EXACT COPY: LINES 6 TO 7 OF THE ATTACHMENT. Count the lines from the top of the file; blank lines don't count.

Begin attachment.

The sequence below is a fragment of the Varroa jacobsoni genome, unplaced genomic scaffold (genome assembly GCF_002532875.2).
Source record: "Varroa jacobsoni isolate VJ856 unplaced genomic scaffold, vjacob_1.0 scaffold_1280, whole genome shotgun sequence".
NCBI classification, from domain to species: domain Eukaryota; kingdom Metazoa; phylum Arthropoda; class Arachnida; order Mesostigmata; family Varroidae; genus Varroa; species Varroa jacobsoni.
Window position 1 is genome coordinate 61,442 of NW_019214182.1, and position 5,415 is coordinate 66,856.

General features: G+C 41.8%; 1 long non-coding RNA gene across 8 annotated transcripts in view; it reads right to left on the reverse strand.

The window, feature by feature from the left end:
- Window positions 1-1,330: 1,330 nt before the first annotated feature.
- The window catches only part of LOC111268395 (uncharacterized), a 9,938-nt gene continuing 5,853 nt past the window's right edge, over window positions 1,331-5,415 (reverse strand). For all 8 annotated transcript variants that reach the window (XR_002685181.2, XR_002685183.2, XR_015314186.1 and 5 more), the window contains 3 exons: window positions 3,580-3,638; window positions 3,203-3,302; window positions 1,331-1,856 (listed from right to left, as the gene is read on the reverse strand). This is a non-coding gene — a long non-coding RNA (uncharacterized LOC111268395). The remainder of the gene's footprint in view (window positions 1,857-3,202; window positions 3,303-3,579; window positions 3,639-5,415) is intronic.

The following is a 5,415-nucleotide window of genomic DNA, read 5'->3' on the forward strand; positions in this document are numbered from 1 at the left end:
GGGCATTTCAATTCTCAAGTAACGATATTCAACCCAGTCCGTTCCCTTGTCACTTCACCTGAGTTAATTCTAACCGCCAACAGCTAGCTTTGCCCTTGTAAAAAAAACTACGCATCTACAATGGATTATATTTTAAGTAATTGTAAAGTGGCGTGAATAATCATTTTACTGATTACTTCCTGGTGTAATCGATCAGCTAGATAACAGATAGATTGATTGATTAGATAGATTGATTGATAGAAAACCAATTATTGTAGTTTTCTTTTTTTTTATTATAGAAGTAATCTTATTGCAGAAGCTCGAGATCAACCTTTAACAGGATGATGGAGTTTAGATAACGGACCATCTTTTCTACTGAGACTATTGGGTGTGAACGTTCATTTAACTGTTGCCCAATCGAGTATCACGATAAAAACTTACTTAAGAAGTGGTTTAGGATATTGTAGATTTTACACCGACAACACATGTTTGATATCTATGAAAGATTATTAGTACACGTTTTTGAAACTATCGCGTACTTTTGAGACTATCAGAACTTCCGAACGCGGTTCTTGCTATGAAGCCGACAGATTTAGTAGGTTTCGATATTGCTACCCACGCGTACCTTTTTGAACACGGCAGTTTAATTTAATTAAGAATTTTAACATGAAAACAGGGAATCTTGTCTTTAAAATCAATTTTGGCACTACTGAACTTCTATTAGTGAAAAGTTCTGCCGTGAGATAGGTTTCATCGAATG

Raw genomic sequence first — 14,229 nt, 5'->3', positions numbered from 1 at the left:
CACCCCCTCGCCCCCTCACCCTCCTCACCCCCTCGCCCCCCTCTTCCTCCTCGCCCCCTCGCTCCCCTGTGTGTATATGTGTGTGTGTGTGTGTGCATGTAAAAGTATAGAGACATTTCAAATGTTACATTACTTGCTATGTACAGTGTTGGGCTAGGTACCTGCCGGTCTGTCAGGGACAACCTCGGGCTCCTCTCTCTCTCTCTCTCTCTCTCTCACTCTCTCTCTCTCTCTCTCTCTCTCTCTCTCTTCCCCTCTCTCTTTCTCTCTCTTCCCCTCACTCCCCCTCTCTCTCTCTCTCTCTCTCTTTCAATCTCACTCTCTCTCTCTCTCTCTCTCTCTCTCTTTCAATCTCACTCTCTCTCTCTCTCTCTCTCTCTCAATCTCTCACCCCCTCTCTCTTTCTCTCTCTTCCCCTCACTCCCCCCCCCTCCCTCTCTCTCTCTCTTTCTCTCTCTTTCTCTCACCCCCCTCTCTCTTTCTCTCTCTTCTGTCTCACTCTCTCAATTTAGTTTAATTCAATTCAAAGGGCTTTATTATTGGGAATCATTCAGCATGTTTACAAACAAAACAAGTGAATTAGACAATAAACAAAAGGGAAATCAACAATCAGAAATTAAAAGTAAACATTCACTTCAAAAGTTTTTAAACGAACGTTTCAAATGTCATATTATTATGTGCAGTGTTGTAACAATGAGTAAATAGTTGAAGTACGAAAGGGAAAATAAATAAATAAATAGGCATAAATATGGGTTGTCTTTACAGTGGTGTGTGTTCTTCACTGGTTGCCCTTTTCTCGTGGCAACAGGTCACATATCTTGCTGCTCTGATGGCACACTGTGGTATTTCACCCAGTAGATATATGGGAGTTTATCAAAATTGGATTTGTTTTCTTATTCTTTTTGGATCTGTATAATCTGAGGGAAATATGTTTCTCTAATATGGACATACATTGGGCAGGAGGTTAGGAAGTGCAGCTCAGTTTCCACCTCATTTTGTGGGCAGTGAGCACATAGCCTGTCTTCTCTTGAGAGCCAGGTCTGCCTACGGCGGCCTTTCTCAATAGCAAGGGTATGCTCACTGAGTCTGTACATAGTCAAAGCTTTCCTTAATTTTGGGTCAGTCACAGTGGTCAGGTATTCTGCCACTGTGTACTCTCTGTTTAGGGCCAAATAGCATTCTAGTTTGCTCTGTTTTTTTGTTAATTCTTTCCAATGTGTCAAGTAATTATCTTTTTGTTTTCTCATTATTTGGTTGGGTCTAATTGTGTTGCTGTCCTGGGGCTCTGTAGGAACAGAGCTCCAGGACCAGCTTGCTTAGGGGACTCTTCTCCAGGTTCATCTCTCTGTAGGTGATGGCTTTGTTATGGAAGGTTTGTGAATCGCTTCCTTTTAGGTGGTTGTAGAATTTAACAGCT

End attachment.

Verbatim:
The window, feature by feature from the left end:
- Window positions 1-1,330: 1,330 nt before the first annotated feature.